No matter where you live, it’s very likely you are breathing air that largely exceeds air pollution internationally approved limits, according to a new report by the UN. Almost the entire population of the planet (99%) breathes polluted air, leading to negative health effects that are kicking in at much lower levels than previously thought.
The World Health Organization (WHO), a UN agency, published an update of its air quality database ahead of World Health Day on 7 April, including ground measurements of nitrogen dioxide (NO2), a first for this type of reporting, as well as particulate matter with diameters equal to or smaller than 10 microns (PM10) and 2.5 microns (PM2.5).
It’s the most extensive air quality database yet in its coverage of air pollution exposure on the ground, WHO said. About 2,000 more cities and human settlements now record air pollution data for PM10 and PM2.5 compared to the last update. This means reporting has increased six-fold since the database was first launched in 2011.
“High fossil fuel prices, energy security, and the urgency of addressing the twin health challenges of air pollution and climate change underscore the pressing need to move faster towards a world that is much less dependent on fossil fuels,” Dr. Tedros Adhanom Ghebreyesus, WHO Director-General, said in a media statement.
WHO’s data shows that 4.2 million people die every year from exposure to outdoor air pollution, in addition to the 3.8 million whose deaths are tied to household smoke produced by stoves and fuels. Based on WHO’s modeling of air pollution data, almost every individual faces a higher risk of heart disease, strong, cancer, and pneumonia due to this exposure.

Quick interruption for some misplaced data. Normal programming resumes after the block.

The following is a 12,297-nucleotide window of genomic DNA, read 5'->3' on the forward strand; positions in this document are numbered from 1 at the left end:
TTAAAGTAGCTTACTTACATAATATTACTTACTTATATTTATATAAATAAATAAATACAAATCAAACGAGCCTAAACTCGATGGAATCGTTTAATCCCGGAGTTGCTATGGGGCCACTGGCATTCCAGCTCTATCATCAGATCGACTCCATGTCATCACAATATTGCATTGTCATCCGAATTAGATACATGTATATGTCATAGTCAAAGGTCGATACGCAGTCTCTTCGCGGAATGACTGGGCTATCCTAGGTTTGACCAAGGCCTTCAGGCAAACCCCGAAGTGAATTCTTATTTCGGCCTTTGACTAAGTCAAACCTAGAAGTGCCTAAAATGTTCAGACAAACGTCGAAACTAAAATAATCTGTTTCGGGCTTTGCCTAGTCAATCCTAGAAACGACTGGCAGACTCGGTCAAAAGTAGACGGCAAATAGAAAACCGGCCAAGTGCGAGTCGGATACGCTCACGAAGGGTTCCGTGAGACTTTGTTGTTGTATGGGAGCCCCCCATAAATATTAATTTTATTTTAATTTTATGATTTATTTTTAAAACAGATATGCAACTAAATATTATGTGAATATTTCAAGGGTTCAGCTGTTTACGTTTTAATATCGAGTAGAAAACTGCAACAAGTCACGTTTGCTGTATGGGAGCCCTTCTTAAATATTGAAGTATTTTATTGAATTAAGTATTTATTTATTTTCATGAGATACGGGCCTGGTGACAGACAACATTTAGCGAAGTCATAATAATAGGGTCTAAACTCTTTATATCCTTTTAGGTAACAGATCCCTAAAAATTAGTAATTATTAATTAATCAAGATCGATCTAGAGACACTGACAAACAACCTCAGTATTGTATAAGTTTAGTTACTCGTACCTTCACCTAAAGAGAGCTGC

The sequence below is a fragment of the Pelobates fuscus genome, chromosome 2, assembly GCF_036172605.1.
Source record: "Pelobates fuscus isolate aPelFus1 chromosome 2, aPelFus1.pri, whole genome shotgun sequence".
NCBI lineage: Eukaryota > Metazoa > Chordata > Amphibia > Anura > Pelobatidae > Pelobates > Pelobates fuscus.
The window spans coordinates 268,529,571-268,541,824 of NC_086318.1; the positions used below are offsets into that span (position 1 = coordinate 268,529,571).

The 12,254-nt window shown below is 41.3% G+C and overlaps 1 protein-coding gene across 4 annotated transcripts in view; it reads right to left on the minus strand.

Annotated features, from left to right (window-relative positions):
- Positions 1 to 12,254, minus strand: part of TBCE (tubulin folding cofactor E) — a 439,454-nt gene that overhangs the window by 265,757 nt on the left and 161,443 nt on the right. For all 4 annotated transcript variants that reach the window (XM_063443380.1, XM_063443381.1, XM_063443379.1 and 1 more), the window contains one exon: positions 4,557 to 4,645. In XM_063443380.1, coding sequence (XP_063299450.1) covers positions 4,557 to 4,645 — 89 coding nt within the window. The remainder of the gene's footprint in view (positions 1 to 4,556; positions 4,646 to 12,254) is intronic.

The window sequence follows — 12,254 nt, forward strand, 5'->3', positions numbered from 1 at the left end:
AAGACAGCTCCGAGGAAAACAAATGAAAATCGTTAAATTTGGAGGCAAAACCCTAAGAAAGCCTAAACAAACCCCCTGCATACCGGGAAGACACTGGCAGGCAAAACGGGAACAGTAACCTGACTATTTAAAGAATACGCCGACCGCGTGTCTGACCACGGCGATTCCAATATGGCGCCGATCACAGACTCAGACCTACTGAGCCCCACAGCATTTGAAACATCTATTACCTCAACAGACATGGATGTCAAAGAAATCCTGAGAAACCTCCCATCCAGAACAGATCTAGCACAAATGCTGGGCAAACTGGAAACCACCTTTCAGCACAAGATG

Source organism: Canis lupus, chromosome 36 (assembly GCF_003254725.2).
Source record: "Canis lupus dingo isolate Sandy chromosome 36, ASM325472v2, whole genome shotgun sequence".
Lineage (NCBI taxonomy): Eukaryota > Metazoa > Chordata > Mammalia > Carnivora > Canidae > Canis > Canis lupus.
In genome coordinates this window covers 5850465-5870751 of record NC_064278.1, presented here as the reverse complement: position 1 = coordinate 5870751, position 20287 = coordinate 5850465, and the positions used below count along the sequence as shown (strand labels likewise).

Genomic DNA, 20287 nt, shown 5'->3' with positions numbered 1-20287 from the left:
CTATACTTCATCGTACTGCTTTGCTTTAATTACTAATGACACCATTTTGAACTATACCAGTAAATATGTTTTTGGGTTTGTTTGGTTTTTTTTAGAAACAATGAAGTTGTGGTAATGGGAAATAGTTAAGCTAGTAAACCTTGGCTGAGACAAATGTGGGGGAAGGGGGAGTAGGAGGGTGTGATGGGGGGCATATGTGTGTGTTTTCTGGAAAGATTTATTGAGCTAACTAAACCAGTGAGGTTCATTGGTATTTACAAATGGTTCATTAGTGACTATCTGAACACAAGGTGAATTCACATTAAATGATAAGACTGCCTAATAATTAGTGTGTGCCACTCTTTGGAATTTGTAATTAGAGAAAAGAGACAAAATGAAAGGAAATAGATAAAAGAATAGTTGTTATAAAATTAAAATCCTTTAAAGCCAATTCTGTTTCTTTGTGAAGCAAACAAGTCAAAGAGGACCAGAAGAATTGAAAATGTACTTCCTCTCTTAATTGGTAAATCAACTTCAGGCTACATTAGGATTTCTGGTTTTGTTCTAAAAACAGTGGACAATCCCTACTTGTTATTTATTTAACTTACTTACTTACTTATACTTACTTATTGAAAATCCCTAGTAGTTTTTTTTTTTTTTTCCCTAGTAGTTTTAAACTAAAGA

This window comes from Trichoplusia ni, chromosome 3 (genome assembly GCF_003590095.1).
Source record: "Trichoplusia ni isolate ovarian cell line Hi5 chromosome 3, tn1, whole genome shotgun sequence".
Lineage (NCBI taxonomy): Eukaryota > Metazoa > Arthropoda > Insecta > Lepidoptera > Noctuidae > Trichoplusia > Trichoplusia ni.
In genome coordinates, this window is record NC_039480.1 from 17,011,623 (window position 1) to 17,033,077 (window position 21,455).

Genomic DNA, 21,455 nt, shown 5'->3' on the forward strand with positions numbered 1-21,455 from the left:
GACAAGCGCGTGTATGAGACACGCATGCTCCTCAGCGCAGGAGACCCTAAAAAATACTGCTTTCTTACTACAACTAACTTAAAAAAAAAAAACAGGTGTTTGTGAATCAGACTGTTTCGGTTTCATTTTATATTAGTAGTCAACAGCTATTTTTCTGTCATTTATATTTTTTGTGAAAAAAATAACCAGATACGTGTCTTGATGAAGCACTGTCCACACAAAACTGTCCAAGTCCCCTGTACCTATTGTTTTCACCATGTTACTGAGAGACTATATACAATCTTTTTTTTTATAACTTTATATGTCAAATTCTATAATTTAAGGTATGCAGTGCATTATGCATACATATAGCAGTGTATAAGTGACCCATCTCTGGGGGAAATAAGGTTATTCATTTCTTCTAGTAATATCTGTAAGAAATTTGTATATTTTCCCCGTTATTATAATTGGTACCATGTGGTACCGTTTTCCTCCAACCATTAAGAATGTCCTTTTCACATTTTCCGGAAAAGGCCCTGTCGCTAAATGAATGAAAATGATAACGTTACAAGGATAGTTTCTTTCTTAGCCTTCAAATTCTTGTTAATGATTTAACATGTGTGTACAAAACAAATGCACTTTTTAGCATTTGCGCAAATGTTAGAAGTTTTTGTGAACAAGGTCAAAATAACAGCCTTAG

While data showed last year that the pandemic and travel restrictions caused short-term improvements in air quality, WHO said air pollution is still a severe problem. Maria Nera, head of WHO’s public health department, said in a statement that it’s “unacceptable” to have seven million preventable deaths and lost years of good health due to air pollution.
Globally, low- and middle-income countries have the larger exposure to unhealthy levels of air pollution compared to the global average, with only 1% of the cities in that group of countries complying with WHO recommended thresholds. There’s also a big gap between rich and poor countries in terms of air pollution measurements available.
The WHO called on governments to intensify actions to tackle air pollution. These include better monitoring air quality, supporting the transition to exclusive use of clean household energy, building public transport systems, investing in energy efficiency in power generation, improving waste management, and avoiding waste incineration.
Air pollution is one of the leading environmental problems around the world. The average global citizen is estimated to lose 2.2 years of life with the current levels of air pollution, a study found last year based on satellite data. The researchers largely blamed fossil fuels from power plants, vehicles, and other industrial sources.
It can lead to a wide array of health problems. Air pollution can affect lung development and is implicated in many respiratory diseases. Studies have also linked air pollution with cancer and cardiovascular diseases. Not everyone is exposed on the same level, with children and elderly people living in cities being the most affected.
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